Instant chemistry followed them into Havana, a Cuban restaurant in Walnut Creek, Calif., on their first date. “We immediately had this amazing connection where we could be our authentic selves around each other,” Ms. Steffens said. “We were both like, Wow, this is somebody we could marry. It kind of scared both of us.”
Mr. Conner was in love by the time they kissed good night. Within weeks, he was driving to Palo Alto from Marin County every Tuesday, Ms. Steffens’s only day off from practice. “Bobby’s a man of effort.”
In addition to her water polo career, Ms. Steffens is a businesswoman. Before she earned a master’s degree in management and engineering from Stanford in 2018, she helped found the youth athlete analytics company 6-8 Sports. Her international reputation as a professional player was already well-established. In 2017, she joined the pro team in Hungary, where Mr. Conner came to cheer her on. Then, in 2019, when she moved to Barcelona to play, he packed his life up and followed her there. “He was willing to move across the world for me,” she said. They lived together in Spain almost two years, then returned to California at the onset of Covid.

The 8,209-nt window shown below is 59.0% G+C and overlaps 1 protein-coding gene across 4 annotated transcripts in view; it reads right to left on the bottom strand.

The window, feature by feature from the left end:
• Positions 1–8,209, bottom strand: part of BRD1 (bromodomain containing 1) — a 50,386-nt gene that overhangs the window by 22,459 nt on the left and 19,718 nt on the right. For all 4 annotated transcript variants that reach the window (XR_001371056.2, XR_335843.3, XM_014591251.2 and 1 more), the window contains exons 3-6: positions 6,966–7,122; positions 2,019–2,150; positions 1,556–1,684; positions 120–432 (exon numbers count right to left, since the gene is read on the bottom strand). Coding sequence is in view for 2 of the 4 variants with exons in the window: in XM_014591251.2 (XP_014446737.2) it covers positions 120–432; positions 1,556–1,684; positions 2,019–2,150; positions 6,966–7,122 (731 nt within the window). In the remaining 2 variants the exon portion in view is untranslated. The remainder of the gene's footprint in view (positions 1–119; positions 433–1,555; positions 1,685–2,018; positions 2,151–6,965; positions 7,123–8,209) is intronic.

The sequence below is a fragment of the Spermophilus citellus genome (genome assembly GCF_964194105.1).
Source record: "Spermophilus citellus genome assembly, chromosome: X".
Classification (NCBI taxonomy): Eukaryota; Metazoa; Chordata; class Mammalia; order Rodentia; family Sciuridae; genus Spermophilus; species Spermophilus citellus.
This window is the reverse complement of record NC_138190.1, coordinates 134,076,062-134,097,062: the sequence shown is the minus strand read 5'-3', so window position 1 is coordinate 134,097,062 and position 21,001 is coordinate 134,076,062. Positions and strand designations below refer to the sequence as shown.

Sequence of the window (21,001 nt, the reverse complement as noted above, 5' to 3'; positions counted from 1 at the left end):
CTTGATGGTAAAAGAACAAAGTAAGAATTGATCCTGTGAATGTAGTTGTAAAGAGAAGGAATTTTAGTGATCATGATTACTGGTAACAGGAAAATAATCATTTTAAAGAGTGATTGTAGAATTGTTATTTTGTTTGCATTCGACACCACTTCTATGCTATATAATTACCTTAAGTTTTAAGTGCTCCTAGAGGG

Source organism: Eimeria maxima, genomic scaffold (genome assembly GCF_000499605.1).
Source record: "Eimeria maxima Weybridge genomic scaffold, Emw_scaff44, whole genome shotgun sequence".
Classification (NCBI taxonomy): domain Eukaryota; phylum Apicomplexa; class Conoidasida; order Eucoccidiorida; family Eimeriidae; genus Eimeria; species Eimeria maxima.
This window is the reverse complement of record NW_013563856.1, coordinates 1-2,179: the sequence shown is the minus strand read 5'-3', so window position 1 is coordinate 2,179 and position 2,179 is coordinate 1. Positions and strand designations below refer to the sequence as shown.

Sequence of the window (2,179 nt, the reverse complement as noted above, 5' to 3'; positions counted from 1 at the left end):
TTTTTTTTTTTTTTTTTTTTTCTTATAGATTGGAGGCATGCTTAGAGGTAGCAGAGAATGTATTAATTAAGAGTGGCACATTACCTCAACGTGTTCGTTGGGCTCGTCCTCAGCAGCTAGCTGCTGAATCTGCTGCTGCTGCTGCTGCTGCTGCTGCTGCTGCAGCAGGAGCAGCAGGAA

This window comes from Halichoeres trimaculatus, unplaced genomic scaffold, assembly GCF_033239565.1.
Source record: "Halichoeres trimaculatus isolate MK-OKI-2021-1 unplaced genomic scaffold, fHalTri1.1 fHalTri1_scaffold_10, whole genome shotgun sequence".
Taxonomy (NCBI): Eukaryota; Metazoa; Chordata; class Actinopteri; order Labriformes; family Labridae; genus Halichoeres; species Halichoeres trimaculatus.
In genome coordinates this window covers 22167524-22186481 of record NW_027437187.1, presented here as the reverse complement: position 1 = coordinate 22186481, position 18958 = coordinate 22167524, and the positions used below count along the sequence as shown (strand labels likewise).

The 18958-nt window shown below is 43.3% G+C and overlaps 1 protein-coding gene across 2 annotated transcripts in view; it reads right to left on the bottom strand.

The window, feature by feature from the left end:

They had already bought the house they still live in, in Long Beach, in 2021 when Ms. Steffens, as captain, led her team to its third Olympic gold medal in Tokyo. The postponement of the 2020 games because of the pandemic had come as a blow after years of training. “It was difficult,” she said. “Bobby was my support system.”
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On July 8, 2022, during a sunset boat ride near their home in Long Beach, he surprised her with a diamond engagement ring that had belonged to his grandmother. Ms. Steffens, who hadn’t made a secret of her readiness to be engaged, was elated.